Caddies—the south-west’s hub for community support services Caddies Community Centre is one of many community centres in Logan and is the home of Employment Plus, Health Direct Early Parenting Support, Queensland Health and Able Australia. Collectively they provide a comprehensive range of community support services to the people of southwest Logan. Able Australia’s Community Transport Manager, Edmund McMahon, says the centre’s largest not-for-profit organisation relies heavily on volunteers to provide its services. “We have about half a dozen paid staff and in any week we would have 30–40 volunteers providing assistance” he says. “Without volunteers we couldn’t function and we’re eternally grateful to them. “They drive our vehicles, staff our food pantry, assess emergency relief— which is a program providing relief to people in financial distress—help with administration and provide Meals on Wheels.

“Basically every activity on site is underpinned by volunteers. They’re our bedrock.” Able Australia has enjoyed a long association with Jimboomba and the surrounding community, expanding just once in the early 1990s. “Elements of the building are quite old. One wing is the old Beaudesert Hospital, which was donated by Queensland Health,” Edmund says. “We still have a close association with Queensland Health, which provides Maternal and Child Healthcare and other programs on site, while our drivers are kept busy taking patients daily to and from hospitals in Logan, Brisbane and the Gold Coast in our fleet of eight vehicles.” Team Leader Victoria Barrett says the need for services is growing rapidly as Flagstone and Yarrabilba expand. ‘We’ve noticed an increase in the need for emergency relief, where we work collaboratively with YFS to provide assistance,” she says. “Our food pantry is also busy. All you need to access it is a government assistance card.

“When you sign up you can shop from food that has been donated or supplied from the Food Bank or Second Bite program. “Some product is low cost. Staples such as bread and fruit are free.” Edmund says many programs are directed to assist the region’s seniors. “As well as the transport service we provide Meals on Wheels, social support programs such as Jimboomba Jollies on Thursdays and Friday Friends to reduce social isolation. “Our drivers are busy with day trips and we’re always on the lookout for more volunteers to meet the demand,” he says. To find out more about Caddies Community Centre and other Council owned community centres in Logan, please visit: logan.qld.gov.au/ community-support/communitydevelopment/community-centres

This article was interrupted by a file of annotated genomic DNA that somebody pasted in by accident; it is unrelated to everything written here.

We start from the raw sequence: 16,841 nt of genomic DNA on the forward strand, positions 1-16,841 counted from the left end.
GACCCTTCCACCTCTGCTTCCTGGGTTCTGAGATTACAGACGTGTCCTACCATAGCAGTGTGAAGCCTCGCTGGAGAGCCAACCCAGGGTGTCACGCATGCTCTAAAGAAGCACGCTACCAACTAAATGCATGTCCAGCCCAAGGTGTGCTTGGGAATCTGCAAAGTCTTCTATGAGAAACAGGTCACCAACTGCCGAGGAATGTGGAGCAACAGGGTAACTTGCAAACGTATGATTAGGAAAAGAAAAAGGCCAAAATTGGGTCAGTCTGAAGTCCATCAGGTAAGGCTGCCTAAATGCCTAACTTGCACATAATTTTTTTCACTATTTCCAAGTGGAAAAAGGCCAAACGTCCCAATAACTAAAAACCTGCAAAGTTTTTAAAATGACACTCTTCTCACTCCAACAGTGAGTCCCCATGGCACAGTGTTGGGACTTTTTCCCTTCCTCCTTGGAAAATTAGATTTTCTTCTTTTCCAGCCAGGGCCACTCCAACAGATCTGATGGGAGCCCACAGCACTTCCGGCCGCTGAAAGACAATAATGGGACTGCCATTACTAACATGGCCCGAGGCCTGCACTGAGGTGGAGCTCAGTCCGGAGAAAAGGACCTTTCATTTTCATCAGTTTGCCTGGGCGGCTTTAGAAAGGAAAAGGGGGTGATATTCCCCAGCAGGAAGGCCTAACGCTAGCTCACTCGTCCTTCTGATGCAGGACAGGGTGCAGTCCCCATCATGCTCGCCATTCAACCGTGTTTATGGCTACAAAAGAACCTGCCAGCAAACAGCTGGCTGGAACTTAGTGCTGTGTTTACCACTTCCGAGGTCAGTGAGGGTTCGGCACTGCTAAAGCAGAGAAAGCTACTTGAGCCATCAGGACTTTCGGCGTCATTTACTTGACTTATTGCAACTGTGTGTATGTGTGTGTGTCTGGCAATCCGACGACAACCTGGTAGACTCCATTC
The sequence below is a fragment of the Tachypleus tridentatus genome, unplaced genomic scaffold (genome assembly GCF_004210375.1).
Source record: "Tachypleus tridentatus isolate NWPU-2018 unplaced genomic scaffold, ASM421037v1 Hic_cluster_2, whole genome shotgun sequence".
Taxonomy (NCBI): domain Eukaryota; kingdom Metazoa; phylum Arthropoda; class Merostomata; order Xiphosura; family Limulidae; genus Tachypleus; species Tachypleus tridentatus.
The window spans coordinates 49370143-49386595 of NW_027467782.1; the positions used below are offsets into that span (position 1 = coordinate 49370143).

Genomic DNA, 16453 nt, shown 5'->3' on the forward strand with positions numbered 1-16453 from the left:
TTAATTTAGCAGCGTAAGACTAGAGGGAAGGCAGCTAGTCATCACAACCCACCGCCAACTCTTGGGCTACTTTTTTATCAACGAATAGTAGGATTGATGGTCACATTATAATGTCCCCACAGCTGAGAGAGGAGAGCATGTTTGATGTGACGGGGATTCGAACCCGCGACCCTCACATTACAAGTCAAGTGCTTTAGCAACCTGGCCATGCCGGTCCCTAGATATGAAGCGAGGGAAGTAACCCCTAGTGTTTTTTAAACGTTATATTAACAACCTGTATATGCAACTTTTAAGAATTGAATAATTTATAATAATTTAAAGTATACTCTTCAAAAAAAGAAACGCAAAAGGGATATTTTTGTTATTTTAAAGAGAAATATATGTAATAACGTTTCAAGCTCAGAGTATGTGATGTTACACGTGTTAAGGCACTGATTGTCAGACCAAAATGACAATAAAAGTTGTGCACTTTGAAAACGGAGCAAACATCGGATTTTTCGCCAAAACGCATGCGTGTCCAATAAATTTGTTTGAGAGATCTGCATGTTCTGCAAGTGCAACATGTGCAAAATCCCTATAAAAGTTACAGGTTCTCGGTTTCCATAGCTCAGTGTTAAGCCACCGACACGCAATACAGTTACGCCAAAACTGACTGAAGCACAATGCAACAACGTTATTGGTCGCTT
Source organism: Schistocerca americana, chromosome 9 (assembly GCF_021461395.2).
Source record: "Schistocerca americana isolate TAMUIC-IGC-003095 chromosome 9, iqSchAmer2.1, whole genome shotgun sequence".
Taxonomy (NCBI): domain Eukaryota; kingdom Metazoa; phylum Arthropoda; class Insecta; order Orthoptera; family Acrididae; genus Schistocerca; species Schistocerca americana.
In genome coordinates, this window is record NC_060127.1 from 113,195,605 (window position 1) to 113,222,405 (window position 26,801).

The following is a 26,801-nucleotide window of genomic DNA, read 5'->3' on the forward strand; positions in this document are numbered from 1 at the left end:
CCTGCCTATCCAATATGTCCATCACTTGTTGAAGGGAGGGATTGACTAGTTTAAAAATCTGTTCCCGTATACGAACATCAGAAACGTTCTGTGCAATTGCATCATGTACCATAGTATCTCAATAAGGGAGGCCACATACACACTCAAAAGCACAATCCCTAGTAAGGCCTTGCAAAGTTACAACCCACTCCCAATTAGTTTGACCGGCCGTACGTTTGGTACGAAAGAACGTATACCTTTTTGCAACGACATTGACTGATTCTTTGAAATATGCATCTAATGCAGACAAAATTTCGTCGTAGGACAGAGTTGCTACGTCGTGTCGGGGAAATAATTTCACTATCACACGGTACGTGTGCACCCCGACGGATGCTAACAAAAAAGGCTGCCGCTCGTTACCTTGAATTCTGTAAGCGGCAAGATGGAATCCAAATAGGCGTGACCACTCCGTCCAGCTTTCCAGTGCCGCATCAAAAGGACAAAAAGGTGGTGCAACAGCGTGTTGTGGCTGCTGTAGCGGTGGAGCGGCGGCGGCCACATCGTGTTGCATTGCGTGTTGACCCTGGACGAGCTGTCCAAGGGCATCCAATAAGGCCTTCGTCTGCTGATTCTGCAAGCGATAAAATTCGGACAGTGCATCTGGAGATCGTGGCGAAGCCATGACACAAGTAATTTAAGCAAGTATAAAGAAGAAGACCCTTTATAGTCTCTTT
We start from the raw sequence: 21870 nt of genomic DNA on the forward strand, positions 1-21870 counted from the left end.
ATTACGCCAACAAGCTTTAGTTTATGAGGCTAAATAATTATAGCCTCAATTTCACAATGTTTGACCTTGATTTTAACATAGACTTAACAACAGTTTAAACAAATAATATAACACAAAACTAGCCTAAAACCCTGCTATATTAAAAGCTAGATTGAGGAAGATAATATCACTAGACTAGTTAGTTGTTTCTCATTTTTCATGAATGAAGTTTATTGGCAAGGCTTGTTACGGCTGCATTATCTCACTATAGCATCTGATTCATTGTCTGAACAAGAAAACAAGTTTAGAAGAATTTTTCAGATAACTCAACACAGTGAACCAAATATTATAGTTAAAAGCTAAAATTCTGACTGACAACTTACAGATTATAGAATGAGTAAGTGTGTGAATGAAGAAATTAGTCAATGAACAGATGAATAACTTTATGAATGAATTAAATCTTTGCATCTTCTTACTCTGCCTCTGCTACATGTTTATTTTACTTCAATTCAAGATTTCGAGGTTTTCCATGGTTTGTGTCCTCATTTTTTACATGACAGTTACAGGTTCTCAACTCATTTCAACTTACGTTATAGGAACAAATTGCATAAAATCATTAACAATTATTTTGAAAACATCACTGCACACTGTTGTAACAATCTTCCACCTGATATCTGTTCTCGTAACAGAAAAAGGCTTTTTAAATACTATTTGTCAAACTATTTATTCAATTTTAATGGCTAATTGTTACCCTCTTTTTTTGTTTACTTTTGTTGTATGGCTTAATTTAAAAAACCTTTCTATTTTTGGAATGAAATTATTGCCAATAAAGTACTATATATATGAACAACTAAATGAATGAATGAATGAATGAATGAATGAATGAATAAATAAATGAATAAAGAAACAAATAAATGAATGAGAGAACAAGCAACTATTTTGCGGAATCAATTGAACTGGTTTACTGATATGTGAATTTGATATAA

From left Belinda Saraghi shops with the assistance of volunteers: Mary Rose Grab, Pauline Dionysius and Sandra Sutherland at the Able Australia Food Pantry


Learn to swim FREE! Women’s With the warmer weather now upon us, children will be looking to cool off in the pool, water slide or ocean—but not every child has confidence in the water. Find out how well your child can swim with a free swim assessment at Aqualogan Laurie Lawrence Swim School (ALLSS). The swim school offers 15-minute assessments with qualified instructors that determine each child’s swimming ability and recommend the appropriate ‘Learn to Swim’ level. ALLSS offers a range of swimming options from beginners to advanced, and children can start learning to swim from as early as four months of age. Lessons are held 44 weeks of the year in an indoor heated 25m pool and all instructors are trained in the worldrenowned Laurie Lawrence coaching techniques. Whether you have your own pool or you’re planning to head to the beach, it’s important that every child has the skills to be more confident and safe in the water. And the earlier children learn to swim, the safer they’ll be. To enrol your child in swimming lessons, simply call Logan North 3412 5650 Aquatic Centre Beenleigh 3412 4910 Aquatic Centre or enquire online at loganleisurecentres.com.au/swim


strength training and technique session Ladies, does the thought of going to the gym to lift weights, intimidate or scare you? Well, it doesn’t have to. We’re inviting you to join us for a free and friendly session at inSports Logan to help increase your lifting confidence —so you can jump in and give it a go!